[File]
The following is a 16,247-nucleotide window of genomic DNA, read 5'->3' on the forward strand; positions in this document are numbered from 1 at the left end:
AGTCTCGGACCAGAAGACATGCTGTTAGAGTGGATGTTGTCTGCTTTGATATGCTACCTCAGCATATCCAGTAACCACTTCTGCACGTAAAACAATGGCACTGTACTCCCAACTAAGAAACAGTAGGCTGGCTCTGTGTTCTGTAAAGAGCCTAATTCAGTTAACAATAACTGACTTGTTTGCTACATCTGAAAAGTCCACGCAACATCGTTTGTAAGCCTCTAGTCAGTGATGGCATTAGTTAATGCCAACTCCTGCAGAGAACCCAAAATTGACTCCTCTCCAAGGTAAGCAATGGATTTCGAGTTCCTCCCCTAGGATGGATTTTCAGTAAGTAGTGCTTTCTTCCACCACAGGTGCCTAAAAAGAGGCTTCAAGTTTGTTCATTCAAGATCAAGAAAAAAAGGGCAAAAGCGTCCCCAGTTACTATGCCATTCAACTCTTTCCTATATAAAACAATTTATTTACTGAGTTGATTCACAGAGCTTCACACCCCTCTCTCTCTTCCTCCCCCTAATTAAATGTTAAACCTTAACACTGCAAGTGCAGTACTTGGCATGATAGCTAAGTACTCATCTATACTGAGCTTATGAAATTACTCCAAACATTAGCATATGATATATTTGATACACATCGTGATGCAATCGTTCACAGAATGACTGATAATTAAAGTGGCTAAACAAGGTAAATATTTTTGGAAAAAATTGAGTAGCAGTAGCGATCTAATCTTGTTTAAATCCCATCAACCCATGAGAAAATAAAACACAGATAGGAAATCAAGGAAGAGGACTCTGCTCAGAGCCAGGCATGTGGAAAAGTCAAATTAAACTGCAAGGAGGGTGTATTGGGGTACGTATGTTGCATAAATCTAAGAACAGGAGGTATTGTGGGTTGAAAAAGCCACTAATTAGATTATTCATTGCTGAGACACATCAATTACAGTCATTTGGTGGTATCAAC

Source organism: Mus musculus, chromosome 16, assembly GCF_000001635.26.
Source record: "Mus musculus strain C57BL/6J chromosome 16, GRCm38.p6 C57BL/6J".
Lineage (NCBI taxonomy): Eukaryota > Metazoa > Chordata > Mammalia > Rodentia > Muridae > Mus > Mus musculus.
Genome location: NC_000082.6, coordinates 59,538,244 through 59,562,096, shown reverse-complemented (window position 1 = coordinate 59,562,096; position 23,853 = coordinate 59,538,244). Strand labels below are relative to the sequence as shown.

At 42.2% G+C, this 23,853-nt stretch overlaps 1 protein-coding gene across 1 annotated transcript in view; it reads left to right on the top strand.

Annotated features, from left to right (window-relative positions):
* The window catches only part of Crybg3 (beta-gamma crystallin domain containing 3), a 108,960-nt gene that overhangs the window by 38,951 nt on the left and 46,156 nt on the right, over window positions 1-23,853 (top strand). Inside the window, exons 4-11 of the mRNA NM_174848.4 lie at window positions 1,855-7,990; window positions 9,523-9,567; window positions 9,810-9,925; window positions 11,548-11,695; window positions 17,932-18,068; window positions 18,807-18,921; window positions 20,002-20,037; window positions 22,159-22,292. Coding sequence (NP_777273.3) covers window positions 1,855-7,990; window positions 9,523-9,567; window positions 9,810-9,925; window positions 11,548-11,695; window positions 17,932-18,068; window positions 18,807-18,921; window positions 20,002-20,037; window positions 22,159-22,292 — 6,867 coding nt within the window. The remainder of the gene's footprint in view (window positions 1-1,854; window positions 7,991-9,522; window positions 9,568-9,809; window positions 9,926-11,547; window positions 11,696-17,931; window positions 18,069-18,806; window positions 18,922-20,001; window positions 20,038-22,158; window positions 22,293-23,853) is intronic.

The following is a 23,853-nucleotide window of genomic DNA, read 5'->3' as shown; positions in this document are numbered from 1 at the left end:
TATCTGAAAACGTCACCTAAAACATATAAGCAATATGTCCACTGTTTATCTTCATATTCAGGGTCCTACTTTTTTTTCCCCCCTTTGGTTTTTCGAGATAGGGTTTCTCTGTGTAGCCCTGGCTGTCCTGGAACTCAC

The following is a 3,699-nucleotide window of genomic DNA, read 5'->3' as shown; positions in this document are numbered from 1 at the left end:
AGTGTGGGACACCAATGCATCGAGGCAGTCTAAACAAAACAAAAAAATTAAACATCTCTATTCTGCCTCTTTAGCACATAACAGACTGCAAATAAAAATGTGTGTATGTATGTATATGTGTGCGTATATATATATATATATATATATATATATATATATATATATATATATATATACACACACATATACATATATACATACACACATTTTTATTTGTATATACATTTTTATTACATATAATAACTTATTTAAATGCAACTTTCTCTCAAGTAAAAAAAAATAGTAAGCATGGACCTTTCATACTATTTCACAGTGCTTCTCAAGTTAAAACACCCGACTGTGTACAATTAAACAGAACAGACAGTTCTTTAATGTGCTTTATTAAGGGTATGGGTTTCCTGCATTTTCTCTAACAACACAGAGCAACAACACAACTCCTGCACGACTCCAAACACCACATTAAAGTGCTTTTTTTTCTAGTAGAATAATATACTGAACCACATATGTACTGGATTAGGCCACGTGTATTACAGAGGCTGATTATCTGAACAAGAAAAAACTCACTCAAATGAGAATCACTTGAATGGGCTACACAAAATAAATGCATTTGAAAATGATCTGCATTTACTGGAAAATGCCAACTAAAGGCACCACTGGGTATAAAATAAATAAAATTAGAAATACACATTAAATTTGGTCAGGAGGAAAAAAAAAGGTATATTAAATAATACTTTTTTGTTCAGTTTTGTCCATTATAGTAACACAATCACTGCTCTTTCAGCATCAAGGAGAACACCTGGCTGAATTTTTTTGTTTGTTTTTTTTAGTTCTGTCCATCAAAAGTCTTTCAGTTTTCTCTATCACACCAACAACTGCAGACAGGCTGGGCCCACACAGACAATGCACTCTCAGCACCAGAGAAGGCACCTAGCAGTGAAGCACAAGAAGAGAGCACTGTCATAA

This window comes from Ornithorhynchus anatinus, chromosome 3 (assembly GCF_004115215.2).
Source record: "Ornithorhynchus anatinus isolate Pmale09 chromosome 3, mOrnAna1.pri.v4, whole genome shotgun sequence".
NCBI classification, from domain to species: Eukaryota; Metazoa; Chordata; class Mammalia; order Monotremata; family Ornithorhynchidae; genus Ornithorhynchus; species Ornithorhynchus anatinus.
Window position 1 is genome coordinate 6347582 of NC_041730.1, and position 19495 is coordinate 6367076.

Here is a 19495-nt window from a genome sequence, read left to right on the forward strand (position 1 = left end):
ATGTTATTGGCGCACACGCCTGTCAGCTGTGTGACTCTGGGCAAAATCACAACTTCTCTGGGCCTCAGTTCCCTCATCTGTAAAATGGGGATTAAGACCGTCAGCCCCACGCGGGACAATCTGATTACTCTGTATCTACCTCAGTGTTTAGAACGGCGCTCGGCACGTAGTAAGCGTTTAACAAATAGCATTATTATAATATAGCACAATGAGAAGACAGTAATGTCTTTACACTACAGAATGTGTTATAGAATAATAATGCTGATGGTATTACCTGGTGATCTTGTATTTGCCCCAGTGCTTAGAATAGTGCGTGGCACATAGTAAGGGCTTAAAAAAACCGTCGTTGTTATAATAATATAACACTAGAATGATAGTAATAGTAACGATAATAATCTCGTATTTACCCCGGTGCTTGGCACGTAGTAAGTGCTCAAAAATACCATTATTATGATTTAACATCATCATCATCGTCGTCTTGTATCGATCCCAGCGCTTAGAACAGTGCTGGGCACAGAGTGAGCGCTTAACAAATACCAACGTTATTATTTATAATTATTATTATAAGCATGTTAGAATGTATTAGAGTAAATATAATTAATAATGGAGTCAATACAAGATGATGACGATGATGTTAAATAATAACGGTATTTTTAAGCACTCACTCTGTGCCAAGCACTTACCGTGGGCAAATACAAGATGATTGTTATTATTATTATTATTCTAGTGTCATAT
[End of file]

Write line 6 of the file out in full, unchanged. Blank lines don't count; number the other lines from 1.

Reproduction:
Genome location: NC_000082.6, coordinates 59,538,244 through 59,562,096, shown reverse-complemented (window position 1 = coordinate 59,562,096; position 23,853 = coordinate 59,538,244). Strand labels below are relative to the sequence as shown.